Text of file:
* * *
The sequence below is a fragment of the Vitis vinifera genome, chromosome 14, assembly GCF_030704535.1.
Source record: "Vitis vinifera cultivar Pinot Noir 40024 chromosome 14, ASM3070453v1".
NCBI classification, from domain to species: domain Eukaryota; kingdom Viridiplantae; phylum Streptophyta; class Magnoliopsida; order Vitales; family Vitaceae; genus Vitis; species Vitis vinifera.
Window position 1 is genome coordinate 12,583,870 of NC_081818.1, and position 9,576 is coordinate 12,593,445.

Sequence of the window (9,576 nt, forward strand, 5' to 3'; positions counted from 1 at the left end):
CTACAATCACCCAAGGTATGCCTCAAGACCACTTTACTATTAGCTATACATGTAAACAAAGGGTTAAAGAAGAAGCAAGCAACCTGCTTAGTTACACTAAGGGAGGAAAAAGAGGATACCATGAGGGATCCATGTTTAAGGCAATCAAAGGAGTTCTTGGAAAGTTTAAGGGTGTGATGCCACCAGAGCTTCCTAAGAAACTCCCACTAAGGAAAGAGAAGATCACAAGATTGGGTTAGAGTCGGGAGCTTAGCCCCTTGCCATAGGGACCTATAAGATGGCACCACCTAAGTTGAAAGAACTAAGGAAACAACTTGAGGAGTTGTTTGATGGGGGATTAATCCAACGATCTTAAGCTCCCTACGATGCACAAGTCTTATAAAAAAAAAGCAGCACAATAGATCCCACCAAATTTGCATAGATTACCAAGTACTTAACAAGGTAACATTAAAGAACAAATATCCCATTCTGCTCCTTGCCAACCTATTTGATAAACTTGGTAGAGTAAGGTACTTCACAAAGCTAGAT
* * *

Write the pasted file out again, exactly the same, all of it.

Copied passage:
The sequence below is a fragment of the Vitis vinifera genome, chromosome 14, assembly GCF_030704535.1.
Source record: "Vitis vinifera cultivar Pinot Noir 40024 chromosome 14, ASM3070453v1".
NCBI classification, from domain to species: domain Eukaryota; kingdom Viridiplantae; phylum Streptophyta; class Magnoliopsida; order Vitales; family Vitaceae; genus Vitis; species Vitis vinifera.
Window position 1 is genome coordinate 12,583,870 of NC_081818.1, and position 9,576 is coordinate 12,593,445.

Sequence of the window (9,576 nt, forward strand, 5' to 3'; positions counted from 1 at the left end):
CTACAATCACCCAAGGTATGCCTCAAGACCACTTTACTATTAGCTATACATGTAAACAAAGGGTTAAAGAAGAAGCAAGCAACCTGCTTAGTTACACTAAGGGAGGAAAAAGAGGATACCATGAGGGATCCATGTTTAAGGCAATCAAAGGAGTTCTTGGAAAGTTTAAGGGTGTGATGCCACCAGAGCTTCCTAAGAAACTCCCACTAAGGAAAGAGAAGATCACAAGATTGGGTTAGAGTCGGGAGCTTAGCCCCTTGCCATAGGGACCTATAAGATGGCACCACCTAAGTTGAAAGAACTAAGGAAACAACTTGAGGAGTTGTTTGATGGGGGATTAATCCAACGATCTTAAGCTCCCTACGATGCACAAGTCTTATAAAAAAAAAGCAGCACAATAGATCCCACCAAATTTGCATAGATTACCAAGTACTTAACAAGGTAACATTAAAGAACAAATATCCCATTCTGCTCCTTGCCAACCTATTTGATAAACTTGGTAGAGTAAGGTACTTCACAAAGCTAGAT